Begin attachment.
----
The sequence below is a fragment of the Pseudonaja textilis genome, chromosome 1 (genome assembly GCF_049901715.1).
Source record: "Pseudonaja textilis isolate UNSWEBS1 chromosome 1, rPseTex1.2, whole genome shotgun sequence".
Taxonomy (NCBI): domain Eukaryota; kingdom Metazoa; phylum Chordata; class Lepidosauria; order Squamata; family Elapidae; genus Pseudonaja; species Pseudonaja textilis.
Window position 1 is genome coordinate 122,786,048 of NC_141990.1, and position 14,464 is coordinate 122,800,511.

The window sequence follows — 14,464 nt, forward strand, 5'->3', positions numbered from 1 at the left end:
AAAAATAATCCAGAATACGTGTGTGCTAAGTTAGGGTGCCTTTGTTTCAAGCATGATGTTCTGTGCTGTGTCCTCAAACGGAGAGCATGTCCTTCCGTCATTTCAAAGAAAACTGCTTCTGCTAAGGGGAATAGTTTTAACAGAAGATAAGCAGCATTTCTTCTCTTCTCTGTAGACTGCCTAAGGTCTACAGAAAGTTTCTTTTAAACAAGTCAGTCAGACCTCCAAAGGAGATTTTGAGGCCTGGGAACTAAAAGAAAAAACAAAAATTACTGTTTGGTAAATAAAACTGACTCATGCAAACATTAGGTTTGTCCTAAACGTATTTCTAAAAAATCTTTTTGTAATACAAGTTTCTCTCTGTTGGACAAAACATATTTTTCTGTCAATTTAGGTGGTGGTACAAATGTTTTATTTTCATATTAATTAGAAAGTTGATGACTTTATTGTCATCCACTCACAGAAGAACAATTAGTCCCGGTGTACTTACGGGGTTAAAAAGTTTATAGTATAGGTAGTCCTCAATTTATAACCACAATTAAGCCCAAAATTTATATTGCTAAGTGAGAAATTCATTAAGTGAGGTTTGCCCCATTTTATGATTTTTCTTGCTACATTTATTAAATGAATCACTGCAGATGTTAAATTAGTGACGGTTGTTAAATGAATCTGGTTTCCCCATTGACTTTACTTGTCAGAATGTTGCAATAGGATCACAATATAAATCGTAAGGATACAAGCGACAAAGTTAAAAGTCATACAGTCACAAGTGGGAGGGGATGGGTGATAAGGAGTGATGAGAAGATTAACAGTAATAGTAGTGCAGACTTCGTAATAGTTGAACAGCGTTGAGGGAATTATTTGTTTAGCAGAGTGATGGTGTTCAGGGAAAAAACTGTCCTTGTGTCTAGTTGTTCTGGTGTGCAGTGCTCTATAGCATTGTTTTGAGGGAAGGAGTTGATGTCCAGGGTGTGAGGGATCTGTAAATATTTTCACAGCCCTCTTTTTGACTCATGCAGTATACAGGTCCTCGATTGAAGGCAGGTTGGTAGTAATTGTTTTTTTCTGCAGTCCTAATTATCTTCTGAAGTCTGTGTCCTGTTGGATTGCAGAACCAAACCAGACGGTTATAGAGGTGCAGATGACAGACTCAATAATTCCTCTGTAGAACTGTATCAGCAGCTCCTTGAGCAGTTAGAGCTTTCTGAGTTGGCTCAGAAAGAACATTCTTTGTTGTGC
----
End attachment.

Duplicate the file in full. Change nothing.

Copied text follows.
The sequence below is a fragment of the Pseudonaja textilis genome, chromosome 1 (genome assembly GCF_049901715.1).
Source record: "Pseudonaja textilis isolate UNSWEBS1 chromosome 1, rPseTex1.2, whole genome shotgun sequence".
Taxonomy (NCBI): domain Eukaryota; kingdom Metazoa; phylum Chordata; class Lepidosauria; order Squamata; family Elapidae; genus Pseudonaja; species Pseudonaja textilis.
Window position 1 is genome coordinate 122,786,048 of NC_141990.1, and position 14,464 is coordinate 122,800,511.

The window sequence follows — 14,464 nt, forward strand, 5'->3', positions numbered from 1 at the left end:
AAAAATAATCCAGAATACGTGTGTGCTAAGTTAGGGTGCCTTTGTTTCAAGCATGATGTTCTGTGCTGTGTCCTCAAACGGAGAGCATGTCCTTCCGTCATTTCAAAGAAAACTGCTTCTGCTAAGGGGAATAGTTTTAACAGAAGATAAGCAGCATTTCTTCTCTTCTCTGTAGACTGCCTAAGGTCTACAGAAAGTTTCTTTTAAACAAGTCAGTCAGACCTCCAAAGGAGATTTTGAGGCCTGGGAACTAAAAGAAAAAACAAAAATTACTGTTTGGTAAATAAAACTGACTCATGCAAACATTAGGTTTGTCCTAAACGTATTTCTAAAAAATCTTTTTGTAATACAAGTTTCTCTCTGTTGGACAAAACATATTTTTCTGTCAATTTAGGTGGTGGTACAAATGTTTTATTTTCATATTAATTAGAAAGTTGATGACTTTATTGTCATCCACTCACAGAAGAACAATTAGTCCCGGTGTACTTACGGGGTTAAAAAGTTTATAGTATAGGTAGTCCTCAATTTATAACCACAATTAAGCCCAAAATTTATATTGCTAAGTGAGAAATTCATTAAGTGAGGTTTGCCCCATTTTATGATTTTTCTTGCTACATTTATTAAATGAATCACTGCAGATGTTAAATTAGTGACGGTTGTTAAATGAATCTGGTTTCCCCATTGACTTTACTTGTCAGAATGTTGCAATAGGATCACAATATAAATCGTAAGGATACAAGCGACAAAGTTAAAAGTCATACAGTCACAAGTGGGAGGGGATGGGTGATAAGGAGTGATGAGAAGATTAACAGTAATAGTAGTGCAGACTTCGTAATAGTTGAACAGCGTTGAGGGAATTATTTGTTTAGCAGAGTGATGGTGTTCAGGGAAAAAACTGTCCTTGTGTCTAGTTGTTCTGGTGTGCAGTGCTCTATAGCATTGTTTTGAGGGAAGGAGTTGATGTCCAGGGTGTGAGGGATCTGTAAATATTTTCACAGCCCTCTTTTTGACTCATGCAGTATACAGGTCCTCGATTGAAGGCAGGTTGGTAGTAATTGTTTTTTTCTGCAGTCCTAATTATCTTCTGAAGTCTGTGTCCTGTTGGATTGCAGAACCAAACCAGACGGTTATAGAGGTGCAGATGACAGACTCAATAATTCCTCTGTAGAACTGTATCAGCAGCTCCTTGAGCAGTTAGAGCTTTCTGAGTTGGCTCAGAAAGAACATTCTTTGTTGTGC